A team of astronomers has captured images of two million far-off galaxies, supermassive black holes, and stars. This discovery will contribute to creating the most comprehensive and detailed three-dimensional map of the universe to date.
The team observed the spectra of these celestial bodies, which is the breakdown of light into different colors or wavelengths. This reveals the rate of expansion of the universe and offers new insights into the physical properties of cosmic bodies, including our own galaxy, the Milky Way.
The team utilized the powerful DESI telescope (Dark Energy Spectroscopic Instrument) to identify these distant objects. The images were taken from more than 3,500 exposures of the night sky over a period of six months. The aim is to eventually chart over 40 million galaxies, stars, and quasars.
The initial 80-terabyte dataset, which contains the two million spectra, originates from these thousands of exposures of the night sky.
The ultimate goal is to understand dark energy, an elusive force often described as the ‘opposite of gravity.’ DESI, with its 5,000 robotically-controlled mini-telescopes, can analyze light from over 100,000 galaxies in a single night, setting a new world record.
“The fact that DESI works so well and that the amount of science-grade data it took during survey validation is comparable to previously completed sky surveys, is a monumental achievement,” says Dr. Nathalie Palanque-Delabrouille, a DESI spokeswoman and a scientist from the Berkeley Lab in California, in a media release.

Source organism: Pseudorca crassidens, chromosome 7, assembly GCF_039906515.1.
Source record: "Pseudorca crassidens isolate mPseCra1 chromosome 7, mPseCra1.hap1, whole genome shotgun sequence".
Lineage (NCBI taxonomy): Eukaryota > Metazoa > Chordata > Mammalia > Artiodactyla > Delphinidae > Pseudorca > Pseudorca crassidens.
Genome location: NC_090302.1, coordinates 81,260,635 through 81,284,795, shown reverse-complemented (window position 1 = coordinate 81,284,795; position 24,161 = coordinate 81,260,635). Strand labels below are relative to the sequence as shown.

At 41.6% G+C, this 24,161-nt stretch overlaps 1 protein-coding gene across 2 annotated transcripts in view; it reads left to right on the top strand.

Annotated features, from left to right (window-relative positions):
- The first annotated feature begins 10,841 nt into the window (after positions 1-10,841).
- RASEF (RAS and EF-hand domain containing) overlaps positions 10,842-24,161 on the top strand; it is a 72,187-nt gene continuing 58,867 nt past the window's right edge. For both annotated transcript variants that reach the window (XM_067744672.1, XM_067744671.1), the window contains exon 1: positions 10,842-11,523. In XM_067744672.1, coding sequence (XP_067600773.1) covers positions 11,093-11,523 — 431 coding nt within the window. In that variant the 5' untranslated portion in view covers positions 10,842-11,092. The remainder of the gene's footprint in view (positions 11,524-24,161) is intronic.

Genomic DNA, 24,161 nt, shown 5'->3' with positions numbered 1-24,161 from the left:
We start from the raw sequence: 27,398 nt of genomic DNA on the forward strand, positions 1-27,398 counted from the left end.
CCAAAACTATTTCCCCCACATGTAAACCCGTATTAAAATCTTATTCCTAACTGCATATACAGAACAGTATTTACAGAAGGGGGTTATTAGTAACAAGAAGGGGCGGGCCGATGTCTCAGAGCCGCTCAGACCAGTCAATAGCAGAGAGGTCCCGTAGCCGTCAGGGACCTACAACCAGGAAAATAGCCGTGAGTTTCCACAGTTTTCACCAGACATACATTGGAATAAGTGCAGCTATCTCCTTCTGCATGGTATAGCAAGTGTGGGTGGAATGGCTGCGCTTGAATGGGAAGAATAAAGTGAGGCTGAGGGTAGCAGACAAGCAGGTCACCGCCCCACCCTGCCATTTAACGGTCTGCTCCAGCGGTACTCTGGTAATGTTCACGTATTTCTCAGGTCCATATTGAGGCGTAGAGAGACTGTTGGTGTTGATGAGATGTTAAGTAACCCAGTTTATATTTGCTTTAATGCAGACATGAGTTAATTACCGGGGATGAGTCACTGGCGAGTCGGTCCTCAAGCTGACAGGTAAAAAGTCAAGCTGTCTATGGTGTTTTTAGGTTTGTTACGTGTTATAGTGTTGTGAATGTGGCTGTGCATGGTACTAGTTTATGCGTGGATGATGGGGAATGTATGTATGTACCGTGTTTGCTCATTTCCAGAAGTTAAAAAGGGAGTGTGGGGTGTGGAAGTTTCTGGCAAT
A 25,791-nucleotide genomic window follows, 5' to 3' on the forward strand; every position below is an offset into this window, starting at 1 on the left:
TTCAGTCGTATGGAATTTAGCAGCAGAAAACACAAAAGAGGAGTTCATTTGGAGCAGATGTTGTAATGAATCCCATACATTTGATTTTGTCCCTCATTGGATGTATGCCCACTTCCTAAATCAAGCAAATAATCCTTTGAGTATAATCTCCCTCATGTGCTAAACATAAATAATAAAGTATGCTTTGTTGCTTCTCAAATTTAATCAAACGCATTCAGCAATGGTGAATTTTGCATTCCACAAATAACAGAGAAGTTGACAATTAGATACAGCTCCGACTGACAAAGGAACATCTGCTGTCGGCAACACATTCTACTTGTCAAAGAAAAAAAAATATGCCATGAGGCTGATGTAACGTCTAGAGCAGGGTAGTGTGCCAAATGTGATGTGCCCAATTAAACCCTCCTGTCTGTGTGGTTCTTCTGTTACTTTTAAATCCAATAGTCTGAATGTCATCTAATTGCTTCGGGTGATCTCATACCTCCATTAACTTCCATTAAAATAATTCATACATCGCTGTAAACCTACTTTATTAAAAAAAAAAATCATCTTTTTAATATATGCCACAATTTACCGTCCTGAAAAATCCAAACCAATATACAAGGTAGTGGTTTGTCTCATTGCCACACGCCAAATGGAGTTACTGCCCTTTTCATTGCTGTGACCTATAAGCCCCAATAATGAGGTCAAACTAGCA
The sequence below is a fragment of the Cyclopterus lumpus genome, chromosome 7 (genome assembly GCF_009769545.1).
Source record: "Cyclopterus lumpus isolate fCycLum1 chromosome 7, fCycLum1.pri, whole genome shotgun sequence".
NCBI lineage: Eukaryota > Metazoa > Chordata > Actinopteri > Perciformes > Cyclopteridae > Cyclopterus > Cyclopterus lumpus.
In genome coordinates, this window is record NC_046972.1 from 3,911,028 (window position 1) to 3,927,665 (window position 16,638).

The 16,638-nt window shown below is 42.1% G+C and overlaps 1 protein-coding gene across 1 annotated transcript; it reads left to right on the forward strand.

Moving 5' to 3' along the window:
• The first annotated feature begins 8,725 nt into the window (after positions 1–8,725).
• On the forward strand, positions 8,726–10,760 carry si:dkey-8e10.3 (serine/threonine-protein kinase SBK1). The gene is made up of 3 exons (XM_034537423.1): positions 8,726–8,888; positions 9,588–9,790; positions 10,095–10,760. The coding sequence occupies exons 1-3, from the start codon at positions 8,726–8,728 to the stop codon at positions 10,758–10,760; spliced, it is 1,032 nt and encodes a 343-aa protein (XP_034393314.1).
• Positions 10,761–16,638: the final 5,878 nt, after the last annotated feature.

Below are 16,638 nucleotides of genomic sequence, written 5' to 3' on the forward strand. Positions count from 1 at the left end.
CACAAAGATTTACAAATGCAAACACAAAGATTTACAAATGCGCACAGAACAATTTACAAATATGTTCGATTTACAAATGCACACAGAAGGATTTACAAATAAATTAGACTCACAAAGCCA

The innovative fiber optic system within DESI divides light from celestial objects like galaxies, quasars, and stars into narrow color bands. This process reveals the objects’ chemical compositions, as well as their distance and speed.
The newly captured data will provide fresh insights into dark matter, the unseen substance that binds the universe together. Additionally, it will shed light on the evolution of the universe by examining quasars, the brightest objects in space, and black holes going back 11 billion years in time.
“There are some well-trodden spots where we’ve drilled down into the sky,” says Stephen Bailey, a scientist at Berkeley Lab who leads data management for DESI. “We’ve taken valuable spectroscopic images in areas that are of interest to the rest of the community, and we’re hoping that other people will take this data and do additional science with it.”
Installed at the Nicholas U Mayall four-meter telescope at the Kitt Peak National Observatory near Tucson, Arizona, DESI is two years into its five-year run and already ahead of schedule. The survey has logged over 26 million astronomical objects, with more than a million being added each month.
The early data from the DESI project is now freely accessible through the National Energy Research Scientific Computing Center (NERSC).
South West News Service writer Mark Waghorn contributed to this report.